Culture | Nice day for a Dirty Wedding

Local band releases second album hot on the heels of their first

It was written in the stars that they’d meet. “I hitchhiked here from a small town in northern Saskatchewan, Lake Waskesiu,” explains Cody Dyck.

“I moved to Montreal when I was 17. Dropped out of school. Toured North America for three years sleeping in parks and on couches and playing music,” says Susil Sharma. “Shortly thereafter, we flipped our van in a ditch somewhere in northern Vermont, lost all our money, and got deported. At that point I entered a brief depression and fled to Nepal where I received my mantra during my Upanayana [a Hindu rite of manhood].” Sharma then returned to Montreal to embark on the rest of his life.

As this was happening, Jeff Boyd was working in a play house in Hollywood. “I had come out of the house [where] I was living in Los Angeles – I was living on chicken corner. I opened the gate and there was a coyote. We just stood eye to eye. I knew I had to make a change,” professes Boyd. 
He booked a ticket to Montreal, and met Sharma late at night in Parc Jeanne-Mance. Boyd and Sharma started playing music together. Soon after, Dyck showed up on Sharma’s couch. The band Dirty Wedding was born.

The three have been playing together for over a year now. The Rolling Stones, Van Morrison, Otis Redding, Oasis, and Tom Petty are among their influences. They describe their music in one word: Soul.

Dirty Wedding aims to transcend the tendency of Montreal bands to cater their music to a hip niche audience. “We don’t subscribe to a scene. What we do isn’t just for the Plateau; it’s for everyone,” Boyd explains. “We don’t conform to anything that’s imposed on us,” adds Sharma. Tall claim, but from living with them, I know they’re not full of shit.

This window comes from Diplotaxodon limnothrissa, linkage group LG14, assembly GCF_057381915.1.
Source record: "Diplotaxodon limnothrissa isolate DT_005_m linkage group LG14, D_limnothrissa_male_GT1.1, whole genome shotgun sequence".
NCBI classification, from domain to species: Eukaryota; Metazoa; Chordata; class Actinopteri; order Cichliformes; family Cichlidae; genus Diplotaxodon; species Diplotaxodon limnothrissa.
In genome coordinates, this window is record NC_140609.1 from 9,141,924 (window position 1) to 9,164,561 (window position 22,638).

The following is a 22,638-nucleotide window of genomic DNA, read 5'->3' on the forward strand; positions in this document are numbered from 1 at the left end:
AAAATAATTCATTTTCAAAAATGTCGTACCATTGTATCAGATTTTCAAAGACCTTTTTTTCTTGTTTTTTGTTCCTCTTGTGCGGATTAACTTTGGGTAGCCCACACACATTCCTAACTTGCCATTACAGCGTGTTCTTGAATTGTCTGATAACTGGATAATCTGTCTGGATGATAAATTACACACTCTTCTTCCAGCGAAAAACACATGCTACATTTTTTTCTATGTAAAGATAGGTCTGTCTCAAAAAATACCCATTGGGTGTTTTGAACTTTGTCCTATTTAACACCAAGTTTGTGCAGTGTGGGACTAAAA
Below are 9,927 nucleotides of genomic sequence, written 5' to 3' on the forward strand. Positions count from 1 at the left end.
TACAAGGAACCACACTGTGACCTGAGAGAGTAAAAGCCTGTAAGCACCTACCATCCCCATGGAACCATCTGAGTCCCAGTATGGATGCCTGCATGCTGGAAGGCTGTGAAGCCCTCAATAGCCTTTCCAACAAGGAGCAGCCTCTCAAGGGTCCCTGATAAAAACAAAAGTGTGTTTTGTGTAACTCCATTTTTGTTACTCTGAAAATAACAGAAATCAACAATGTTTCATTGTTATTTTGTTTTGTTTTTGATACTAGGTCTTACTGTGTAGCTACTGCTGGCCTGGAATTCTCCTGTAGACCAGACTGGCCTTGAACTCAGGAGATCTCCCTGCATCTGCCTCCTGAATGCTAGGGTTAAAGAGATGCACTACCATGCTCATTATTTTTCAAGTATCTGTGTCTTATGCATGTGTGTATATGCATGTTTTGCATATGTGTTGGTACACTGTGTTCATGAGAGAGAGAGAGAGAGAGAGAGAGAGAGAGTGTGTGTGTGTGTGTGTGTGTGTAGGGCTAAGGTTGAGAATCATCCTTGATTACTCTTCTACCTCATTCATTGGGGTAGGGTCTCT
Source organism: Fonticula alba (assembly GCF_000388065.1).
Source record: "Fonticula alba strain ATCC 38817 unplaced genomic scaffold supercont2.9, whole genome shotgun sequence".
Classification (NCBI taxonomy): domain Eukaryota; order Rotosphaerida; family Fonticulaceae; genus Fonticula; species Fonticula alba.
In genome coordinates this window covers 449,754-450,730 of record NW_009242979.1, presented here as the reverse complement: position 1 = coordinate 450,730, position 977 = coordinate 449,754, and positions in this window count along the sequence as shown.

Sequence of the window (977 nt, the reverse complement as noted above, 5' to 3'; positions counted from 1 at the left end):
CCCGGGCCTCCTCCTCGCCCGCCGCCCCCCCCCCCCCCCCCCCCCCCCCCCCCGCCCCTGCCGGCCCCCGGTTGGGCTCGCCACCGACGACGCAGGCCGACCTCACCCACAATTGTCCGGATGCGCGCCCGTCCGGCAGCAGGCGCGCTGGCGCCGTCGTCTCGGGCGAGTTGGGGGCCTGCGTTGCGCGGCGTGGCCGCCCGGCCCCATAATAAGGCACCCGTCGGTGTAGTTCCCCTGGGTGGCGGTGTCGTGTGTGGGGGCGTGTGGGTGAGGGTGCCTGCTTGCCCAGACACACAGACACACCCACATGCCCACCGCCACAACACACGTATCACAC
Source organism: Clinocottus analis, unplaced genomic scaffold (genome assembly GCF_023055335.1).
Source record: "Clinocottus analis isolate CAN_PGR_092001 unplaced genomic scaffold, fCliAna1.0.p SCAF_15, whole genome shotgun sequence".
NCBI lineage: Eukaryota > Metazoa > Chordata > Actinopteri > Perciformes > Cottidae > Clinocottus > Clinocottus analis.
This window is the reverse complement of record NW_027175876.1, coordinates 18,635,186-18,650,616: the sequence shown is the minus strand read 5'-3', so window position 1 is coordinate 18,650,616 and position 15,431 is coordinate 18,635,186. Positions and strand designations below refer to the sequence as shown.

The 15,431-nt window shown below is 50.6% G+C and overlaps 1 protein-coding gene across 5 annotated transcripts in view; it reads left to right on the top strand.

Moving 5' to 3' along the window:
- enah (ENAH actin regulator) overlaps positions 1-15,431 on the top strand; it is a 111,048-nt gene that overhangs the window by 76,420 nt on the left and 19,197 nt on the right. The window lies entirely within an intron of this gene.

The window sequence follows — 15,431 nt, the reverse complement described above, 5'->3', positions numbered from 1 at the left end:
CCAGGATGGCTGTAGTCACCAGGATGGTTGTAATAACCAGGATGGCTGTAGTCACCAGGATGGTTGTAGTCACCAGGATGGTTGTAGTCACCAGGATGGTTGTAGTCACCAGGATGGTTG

“We live together. Play everyday. We don’t work jobs – we’re dirt poor, hustle for everything we’ve got,” says Boyd. And whether it’s intuition or sheer determination, they’re not counting on needing to do anything else. “There’s no plan B. We have to do this,” confesses Dyck. “It’s the only thing that makes any lick of sense in this topsy-turvy scheme.”

Dirty Wedding is releasing their self-titled first album this week. “The last album we recorded in one take off the floor in one day,” notes Sharma. While the record was being produced, they wrote another album’s worth of songs. This second release is their real debut, they explain; it’s titled My Generation. Sharma proclaims, “It’ll be one of the biggest albums in the last decade.” He adds, “We’re the best band from Montreal. Second-best is Men at Work.” 
Their philosophy is somewhere in between brotherhood spirituality and gang mentality. They want free love, and they want world domination. And, most importantly, they want to resurrect rock ‘n’ roll. “It ain’t just a thing; we’re going to be around for a long time,” Dyck predicts. “It may not be in Montreal. It may not be in Canada, but someone’s gonna get an earful somewhere.” Sharma adds, “It’s an unspoken truth that silences the juror.”

“There’s nothing but within,” says Boyd. “That’s where our music comes from.”

Catch Dirty Wedding at 9 p.m. Thursday March 25 at Club Lambi (4465 St. Laurent).


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